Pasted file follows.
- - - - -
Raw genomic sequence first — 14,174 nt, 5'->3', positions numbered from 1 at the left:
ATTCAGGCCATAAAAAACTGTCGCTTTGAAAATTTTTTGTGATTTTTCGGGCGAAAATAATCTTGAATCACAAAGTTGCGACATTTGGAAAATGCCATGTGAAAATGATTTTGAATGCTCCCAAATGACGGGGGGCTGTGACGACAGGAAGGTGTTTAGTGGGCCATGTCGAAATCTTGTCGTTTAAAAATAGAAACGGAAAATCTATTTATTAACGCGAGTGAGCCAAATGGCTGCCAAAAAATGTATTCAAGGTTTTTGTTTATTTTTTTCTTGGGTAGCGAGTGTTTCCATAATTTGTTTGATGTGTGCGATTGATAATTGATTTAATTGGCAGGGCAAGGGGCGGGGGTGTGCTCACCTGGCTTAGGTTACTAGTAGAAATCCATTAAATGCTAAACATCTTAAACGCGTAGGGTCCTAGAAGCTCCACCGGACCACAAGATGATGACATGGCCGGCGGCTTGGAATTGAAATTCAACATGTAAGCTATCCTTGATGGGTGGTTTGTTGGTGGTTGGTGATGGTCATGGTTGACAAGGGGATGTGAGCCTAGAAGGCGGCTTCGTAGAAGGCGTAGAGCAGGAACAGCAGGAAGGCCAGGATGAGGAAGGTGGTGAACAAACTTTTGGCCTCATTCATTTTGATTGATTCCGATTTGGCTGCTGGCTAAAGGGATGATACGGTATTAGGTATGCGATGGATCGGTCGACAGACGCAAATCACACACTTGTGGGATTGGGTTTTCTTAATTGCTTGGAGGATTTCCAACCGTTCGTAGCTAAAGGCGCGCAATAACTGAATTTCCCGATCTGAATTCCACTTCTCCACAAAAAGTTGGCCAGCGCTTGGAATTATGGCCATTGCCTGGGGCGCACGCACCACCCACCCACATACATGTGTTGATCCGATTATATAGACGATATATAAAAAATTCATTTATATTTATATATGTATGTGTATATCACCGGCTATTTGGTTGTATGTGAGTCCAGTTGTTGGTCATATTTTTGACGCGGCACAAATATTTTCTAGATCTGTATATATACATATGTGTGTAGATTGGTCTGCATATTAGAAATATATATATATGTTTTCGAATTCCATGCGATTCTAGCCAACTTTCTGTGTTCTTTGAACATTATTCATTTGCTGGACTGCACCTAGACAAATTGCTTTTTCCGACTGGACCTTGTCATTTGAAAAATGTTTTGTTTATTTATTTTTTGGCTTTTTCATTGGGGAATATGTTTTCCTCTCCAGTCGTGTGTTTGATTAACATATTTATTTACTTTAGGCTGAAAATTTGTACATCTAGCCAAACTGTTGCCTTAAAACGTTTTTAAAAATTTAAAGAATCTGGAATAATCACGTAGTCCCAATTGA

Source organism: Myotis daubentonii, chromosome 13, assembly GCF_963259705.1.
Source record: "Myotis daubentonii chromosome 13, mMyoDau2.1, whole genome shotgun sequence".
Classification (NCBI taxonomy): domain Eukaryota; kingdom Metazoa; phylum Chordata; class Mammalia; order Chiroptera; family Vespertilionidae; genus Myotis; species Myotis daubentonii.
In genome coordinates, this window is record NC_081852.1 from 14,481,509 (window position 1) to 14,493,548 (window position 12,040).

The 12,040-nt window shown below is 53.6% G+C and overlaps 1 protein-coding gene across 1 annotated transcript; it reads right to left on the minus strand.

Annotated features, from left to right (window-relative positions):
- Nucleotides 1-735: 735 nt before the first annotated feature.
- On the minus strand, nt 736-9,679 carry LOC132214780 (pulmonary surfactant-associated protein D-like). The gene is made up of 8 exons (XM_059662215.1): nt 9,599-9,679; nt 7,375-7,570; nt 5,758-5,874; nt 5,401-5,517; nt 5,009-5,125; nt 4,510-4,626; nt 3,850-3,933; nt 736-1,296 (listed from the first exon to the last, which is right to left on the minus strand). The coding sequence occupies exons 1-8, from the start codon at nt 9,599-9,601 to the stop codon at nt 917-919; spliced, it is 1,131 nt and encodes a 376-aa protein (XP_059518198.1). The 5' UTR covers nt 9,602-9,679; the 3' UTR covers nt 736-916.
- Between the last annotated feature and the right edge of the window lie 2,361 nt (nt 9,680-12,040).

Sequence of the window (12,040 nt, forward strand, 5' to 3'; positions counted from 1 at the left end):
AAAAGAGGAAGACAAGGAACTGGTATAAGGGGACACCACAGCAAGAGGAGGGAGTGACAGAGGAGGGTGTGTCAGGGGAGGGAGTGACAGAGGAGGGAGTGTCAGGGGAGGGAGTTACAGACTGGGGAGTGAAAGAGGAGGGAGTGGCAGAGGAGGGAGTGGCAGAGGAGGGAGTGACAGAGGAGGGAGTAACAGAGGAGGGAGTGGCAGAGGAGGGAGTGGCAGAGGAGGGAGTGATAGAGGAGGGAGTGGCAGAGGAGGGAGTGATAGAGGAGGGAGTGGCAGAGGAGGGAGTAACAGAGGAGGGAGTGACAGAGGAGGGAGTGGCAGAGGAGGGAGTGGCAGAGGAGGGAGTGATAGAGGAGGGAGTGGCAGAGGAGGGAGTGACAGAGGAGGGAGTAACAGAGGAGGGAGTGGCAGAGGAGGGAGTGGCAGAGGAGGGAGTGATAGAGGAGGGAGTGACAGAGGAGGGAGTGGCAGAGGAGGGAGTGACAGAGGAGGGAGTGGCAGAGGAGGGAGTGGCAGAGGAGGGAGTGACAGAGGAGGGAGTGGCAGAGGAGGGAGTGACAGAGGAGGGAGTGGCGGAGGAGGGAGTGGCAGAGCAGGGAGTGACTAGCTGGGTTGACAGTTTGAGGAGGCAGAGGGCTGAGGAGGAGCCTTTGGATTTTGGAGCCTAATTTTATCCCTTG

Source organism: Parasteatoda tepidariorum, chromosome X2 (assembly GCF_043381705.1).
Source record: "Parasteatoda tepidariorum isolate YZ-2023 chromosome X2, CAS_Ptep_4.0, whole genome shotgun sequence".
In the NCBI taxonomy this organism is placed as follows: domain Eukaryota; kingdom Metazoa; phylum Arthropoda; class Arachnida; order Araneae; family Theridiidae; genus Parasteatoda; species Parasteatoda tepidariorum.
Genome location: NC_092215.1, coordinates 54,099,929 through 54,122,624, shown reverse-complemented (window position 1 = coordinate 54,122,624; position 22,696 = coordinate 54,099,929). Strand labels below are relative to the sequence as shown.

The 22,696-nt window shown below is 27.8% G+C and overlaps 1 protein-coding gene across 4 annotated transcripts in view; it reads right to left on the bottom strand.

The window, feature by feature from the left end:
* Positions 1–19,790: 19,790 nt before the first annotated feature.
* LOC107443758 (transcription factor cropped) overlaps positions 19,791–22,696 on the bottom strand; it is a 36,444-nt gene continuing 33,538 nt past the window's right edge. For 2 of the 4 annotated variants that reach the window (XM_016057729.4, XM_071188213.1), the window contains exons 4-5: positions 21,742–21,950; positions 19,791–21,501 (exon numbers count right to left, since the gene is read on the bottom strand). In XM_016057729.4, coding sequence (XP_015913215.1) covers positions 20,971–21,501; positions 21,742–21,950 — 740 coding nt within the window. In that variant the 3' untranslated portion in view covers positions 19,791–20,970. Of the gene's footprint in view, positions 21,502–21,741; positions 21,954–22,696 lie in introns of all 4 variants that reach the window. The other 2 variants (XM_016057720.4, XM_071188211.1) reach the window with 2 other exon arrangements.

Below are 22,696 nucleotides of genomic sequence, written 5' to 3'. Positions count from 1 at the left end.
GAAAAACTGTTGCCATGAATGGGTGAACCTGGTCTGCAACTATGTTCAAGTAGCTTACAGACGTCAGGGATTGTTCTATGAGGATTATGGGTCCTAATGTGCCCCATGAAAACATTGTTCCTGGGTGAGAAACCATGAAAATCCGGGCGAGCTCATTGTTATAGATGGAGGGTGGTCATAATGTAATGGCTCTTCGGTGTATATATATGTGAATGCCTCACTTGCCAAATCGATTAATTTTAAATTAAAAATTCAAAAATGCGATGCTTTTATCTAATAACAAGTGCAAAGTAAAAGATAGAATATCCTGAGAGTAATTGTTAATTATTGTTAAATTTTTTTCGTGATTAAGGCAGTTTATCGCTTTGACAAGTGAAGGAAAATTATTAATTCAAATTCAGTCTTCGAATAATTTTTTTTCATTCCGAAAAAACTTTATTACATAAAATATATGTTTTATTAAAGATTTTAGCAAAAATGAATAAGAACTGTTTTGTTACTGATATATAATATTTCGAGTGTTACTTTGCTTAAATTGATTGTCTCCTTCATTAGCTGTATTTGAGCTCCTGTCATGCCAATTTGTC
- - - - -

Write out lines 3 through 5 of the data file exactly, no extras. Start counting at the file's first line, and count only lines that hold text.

Source organism: Myotis daubentonii, chromosome 13, assembly GCF_963259705.1.
Source record: "Myotis daubentonii chromosome 13, mMyoDau2.1, whole genome shotgun sequence".
Classification (NCBI taxonomy): domain Eukaryota; kingdom Metazoa; phylum Chordata; class Mammalia; order Chiroptera; family Vespertilionidae; genus Myotis; species Myotis daubentonii.